ME and Ophelia

Monday, February 02, 2004


A digital ballot box might miscount votes without anyone noticing

US Mercury News report extract: "Poll workers in Alameda County noticed something strange on election night in October. As a computer counted absentee ballots in the recall race, workers were stunned to see a big surge in support for a fringe candidate named John Burton.

Concerned that their new $12.7 million Diebold electronic voting system had developed a glitch, election officials turned to a company representative who happened to be on hand.

Lucky he was there. For an unknown reason, the computerized tally program had begun to award votes for Lt. Gov. Cruz Bustamante to Burton, a socialist from Southern California.

Similar mishaps have occurred across the country since election officials embraced electronic voting in the wake of the Florida vote-counting debacle of 2000.

To guard against error and fraud, the state requires that the companies only install approved software on electronic voting machines. But in California, one of the biggest voting-equipment companies, Diebold Election Systems, provided 17 counties with uncertified software that was used in recent elections.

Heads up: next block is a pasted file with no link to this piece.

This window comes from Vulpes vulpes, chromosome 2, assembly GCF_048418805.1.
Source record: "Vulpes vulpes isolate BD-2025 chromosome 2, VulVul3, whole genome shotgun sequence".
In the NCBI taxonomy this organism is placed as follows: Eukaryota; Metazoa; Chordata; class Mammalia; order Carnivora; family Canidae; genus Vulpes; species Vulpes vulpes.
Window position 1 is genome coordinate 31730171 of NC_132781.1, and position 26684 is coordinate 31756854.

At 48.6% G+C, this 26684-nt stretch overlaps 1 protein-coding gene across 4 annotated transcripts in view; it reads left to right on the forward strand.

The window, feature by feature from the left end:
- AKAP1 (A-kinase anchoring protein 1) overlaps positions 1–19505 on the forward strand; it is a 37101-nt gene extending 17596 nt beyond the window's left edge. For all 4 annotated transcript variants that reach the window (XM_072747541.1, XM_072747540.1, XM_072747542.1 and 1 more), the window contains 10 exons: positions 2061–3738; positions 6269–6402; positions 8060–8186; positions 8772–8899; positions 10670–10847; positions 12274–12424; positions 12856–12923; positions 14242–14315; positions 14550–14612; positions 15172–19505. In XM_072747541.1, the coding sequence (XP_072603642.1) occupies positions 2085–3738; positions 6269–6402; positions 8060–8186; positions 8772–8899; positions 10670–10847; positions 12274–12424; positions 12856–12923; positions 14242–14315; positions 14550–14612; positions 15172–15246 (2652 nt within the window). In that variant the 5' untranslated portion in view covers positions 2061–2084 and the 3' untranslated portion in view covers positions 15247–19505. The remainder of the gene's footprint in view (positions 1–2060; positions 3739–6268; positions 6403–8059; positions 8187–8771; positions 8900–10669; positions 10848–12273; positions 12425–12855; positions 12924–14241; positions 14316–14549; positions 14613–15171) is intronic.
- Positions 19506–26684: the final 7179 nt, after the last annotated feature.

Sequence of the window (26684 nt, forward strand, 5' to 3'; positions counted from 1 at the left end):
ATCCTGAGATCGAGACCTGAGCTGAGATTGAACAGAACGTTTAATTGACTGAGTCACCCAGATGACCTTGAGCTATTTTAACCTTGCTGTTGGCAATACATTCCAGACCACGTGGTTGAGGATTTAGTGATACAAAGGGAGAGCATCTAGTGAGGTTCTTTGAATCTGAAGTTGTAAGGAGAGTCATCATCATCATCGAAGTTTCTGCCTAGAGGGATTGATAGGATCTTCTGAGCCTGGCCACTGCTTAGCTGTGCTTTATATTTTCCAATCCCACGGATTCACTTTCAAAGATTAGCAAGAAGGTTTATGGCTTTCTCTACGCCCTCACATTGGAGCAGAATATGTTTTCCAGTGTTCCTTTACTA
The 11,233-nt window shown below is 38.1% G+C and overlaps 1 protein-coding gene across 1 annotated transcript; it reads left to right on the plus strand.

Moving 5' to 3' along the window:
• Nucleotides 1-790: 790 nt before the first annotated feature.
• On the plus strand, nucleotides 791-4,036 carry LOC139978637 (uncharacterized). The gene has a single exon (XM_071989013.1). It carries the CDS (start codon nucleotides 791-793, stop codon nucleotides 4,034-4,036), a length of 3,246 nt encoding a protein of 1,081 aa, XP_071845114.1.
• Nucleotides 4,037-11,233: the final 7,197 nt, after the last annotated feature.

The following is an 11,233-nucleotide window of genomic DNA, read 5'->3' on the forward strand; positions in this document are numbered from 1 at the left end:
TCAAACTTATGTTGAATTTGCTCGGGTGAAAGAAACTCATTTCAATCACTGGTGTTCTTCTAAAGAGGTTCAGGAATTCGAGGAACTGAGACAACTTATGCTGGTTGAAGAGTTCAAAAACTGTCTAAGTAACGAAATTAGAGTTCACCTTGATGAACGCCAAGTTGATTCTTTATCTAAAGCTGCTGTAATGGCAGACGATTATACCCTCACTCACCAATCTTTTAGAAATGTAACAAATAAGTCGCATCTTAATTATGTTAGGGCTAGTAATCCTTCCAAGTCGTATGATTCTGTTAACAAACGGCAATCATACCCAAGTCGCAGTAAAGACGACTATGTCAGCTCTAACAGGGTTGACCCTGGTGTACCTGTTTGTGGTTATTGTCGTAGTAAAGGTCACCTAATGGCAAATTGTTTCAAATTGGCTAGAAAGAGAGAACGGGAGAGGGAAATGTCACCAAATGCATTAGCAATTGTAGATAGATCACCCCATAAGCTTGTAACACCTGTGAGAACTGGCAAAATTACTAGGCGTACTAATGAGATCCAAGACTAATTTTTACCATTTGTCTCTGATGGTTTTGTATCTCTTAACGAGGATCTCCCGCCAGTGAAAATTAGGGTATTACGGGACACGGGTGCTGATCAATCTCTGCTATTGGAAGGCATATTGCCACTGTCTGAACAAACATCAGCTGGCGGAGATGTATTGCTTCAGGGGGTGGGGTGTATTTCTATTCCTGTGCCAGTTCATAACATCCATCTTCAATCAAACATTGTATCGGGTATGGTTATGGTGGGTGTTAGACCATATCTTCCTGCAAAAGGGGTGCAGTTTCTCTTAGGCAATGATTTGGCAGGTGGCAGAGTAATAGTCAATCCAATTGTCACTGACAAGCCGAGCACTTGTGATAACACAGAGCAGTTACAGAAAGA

When Californians go to the polls next month to choose a presidential candidate, many voters will cast a virtual ballot by pressing a computer touch screen that records their votes digitally. The only tangible proof that a citizen has voted -- and how he voted -- will be fingerprints left on the machine's screen.

Electronic voting removes the risk of election officials misinterpreting hanging chads. But it raises another electoral peril: that a digital ballot box might miscount votes without anyone noticing."

Note: Diebold's site states that some 33,000 Diebold voting stations are being used simultaneously in locations across the United States to assist voters in exercising their most fundamental constitutional right: The right to vote.

View: Diebold's January 2004 press releases on "Maryland Security Study Validates Diebold Election Systems Equipment for March 2004 Primary" and "Nineteen Additional Ohio Counties Select Diebold Election Systems as Electronic Voting Systems Provider".

[Link courtesy of Abstract Dynamics - with thanks]

# posted by Ingrid J. Jones @ 2/02/2004
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